Central Schoolhouse Inn
Built in 1856, Central Schoolhouse was the first public school building in Geneseo. The school started with all ages, however as the town quickly grew it served as the south elementary building until 1890. Prominent attorney Harry Brown hired Frank Lloyd Wright protege Cecil E. Bryan to save the building (after Mrs. Brown fired Frank Lloyd Wright over a disagreement about closet space) and renovate the 4-room schoolhouse into a beautiful 6-bedroom home in 1914. The renovation took 3 years, at which time the Browns brought their miracle baby into the world. Mabel Brown, Jr. cherished and preserved this home for nearly 100 years.
After she passed, the house went up for sale. When the current owners moved to Geneseo in 2013, like so many others, they fell in love with the Brown house. Upon learning that the property would be sold after Mabel Brown, Jr.’s passing, they decided to open their own inn and purchase this historic landmark to convert into a women-owned business.
The guest rooms are dedicated to people with a connection to the schoolhouse. Amelia Hannah Lyon was one of the first teachers in the original Central School. Cecil Eldridge Bryan was the architect who partnered with the Browns to save the schoolhouse in 1914. Ella Hume Taylor was the granddaughter of one of Geneseo’s founders and went on to publish accounts of early life in Geneseo. And of course Mabel Welton Brown Jr. herself, the first woman to practice law in Geneseo.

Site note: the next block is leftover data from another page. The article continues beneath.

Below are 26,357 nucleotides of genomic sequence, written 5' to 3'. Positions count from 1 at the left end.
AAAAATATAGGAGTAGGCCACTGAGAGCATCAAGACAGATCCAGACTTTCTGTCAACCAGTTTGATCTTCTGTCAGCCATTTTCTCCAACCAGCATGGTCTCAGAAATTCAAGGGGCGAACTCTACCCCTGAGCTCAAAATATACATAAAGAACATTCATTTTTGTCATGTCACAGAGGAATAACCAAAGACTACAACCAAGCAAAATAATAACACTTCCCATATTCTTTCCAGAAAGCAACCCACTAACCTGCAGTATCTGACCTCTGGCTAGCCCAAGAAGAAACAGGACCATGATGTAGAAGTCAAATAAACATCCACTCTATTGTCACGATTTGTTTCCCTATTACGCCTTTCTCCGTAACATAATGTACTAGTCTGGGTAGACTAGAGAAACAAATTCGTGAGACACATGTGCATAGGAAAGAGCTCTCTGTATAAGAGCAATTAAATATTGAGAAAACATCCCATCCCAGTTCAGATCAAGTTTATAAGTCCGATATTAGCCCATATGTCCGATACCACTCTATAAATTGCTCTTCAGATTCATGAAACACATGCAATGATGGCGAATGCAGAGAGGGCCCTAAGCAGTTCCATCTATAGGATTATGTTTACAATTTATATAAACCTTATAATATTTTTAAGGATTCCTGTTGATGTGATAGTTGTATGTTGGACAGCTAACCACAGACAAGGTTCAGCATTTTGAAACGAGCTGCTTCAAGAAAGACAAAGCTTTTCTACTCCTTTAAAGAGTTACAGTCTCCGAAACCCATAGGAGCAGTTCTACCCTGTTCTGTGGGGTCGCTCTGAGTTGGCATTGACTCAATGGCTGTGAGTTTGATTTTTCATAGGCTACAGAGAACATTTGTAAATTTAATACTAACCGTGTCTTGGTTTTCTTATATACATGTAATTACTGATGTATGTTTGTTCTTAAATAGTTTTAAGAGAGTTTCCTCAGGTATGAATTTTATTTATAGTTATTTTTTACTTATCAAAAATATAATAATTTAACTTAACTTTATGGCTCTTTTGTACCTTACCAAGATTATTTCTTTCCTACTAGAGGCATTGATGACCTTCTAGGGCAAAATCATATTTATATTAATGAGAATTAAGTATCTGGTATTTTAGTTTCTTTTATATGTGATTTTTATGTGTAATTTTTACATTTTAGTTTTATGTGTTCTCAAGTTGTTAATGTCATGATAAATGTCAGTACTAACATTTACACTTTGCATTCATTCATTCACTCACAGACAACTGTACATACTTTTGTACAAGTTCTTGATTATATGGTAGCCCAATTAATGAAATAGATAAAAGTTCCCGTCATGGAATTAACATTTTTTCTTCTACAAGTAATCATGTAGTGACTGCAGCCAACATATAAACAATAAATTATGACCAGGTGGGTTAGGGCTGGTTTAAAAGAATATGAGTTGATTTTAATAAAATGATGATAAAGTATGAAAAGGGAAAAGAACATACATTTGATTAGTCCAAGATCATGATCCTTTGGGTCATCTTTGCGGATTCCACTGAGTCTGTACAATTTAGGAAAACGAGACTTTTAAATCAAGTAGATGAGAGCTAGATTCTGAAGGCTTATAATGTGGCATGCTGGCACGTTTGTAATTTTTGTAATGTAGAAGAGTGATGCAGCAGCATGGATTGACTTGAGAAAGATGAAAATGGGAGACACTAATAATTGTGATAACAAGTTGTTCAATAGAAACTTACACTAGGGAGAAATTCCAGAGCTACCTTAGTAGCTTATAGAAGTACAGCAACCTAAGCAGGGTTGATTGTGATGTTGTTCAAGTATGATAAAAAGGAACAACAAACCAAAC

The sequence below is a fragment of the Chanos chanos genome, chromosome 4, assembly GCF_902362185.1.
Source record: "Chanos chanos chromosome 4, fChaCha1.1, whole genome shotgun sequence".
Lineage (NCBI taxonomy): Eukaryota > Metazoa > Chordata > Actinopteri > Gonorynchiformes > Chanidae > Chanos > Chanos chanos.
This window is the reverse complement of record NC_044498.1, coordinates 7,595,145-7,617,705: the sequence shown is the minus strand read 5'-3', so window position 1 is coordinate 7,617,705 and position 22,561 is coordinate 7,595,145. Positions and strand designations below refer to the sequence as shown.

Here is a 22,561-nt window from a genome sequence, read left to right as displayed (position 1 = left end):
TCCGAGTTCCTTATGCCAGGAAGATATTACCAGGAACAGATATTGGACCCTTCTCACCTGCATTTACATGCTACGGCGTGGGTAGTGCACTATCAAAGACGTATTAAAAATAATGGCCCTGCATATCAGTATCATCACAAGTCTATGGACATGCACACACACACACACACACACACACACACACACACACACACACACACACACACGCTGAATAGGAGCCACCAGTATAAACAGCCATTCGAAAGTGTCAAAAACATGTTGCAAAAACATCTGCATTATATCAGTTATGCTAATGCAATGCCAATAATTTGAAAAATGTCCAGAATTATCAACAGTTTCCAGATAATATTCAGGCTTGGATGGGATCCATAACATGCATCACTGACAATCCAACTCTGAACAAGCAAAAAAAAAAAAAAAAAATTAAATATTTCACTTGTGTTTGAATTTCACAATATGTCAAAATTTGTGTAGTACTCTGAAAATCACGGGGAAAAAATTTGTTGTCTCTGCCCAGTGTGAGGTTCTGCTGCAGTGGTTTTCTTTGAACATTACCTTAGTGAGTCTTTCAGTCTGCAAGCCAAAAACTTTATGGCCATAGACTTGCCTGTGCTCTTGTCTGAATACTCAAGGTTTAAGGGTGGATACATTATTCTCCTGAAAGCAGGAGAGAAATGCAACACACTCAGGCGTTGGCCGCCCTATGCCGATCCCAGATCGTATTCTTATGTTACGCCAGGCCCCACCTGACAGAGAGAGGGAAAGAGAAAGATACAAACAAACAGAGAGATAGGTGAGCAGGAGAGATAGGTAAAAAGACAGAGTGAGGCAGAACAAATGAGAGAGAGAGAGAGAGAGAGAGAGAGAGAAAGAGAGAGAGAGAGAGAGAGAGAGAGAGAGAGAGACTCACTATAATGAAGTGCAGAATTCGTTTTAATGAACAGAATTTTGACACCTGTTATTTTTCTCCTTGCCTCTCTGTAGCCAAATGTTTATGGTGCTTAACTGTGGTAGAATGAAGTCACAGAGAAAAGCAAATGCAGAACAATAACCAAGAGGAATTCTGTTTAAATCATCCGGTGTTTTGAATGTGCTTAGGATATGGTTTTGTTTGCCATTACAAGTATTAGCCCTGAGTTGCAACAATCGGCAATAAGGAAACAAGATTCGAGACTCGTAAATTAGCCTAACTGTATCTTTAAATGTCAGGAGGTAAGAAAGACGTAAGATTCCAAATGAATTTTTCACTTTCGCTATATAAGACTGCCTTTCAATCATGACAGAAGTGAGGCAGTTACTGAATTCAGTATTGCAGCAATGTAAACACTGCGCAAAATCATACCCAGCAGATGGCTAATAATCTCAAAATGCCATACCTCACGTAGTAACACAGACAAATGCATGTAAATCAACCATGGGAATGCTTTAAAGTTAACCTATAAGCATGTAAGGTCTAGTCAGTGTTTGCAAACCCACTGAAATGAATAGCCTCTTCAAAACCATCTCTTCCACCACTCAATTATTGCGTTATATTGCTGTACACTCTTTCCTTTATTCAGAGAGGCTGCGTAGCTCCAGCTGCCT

Central Schoolhouse Inn offers a unique lodging experience, featuring a glimpse into local history, luxurious guest rooms, and a catered breakfast. This beautiful historic inn, full of charm and stories, is a wonderful place to stay during your visit to Geneseo.
If you’re looking for a charming place to host a meeting or gathering, the parlor, vestibule, enjoy the front three rooms of our beloved inn. The parlor, vestibule, and dining room are available for rental. These historic halls contain the original grand staircase, two original fireplaces, original woodwork and wall scones, pocket doors, 12′ ceilings with hand-glazed plaster reliefs, two restrooms, grand chandeliers and a 1924 baby grand piano.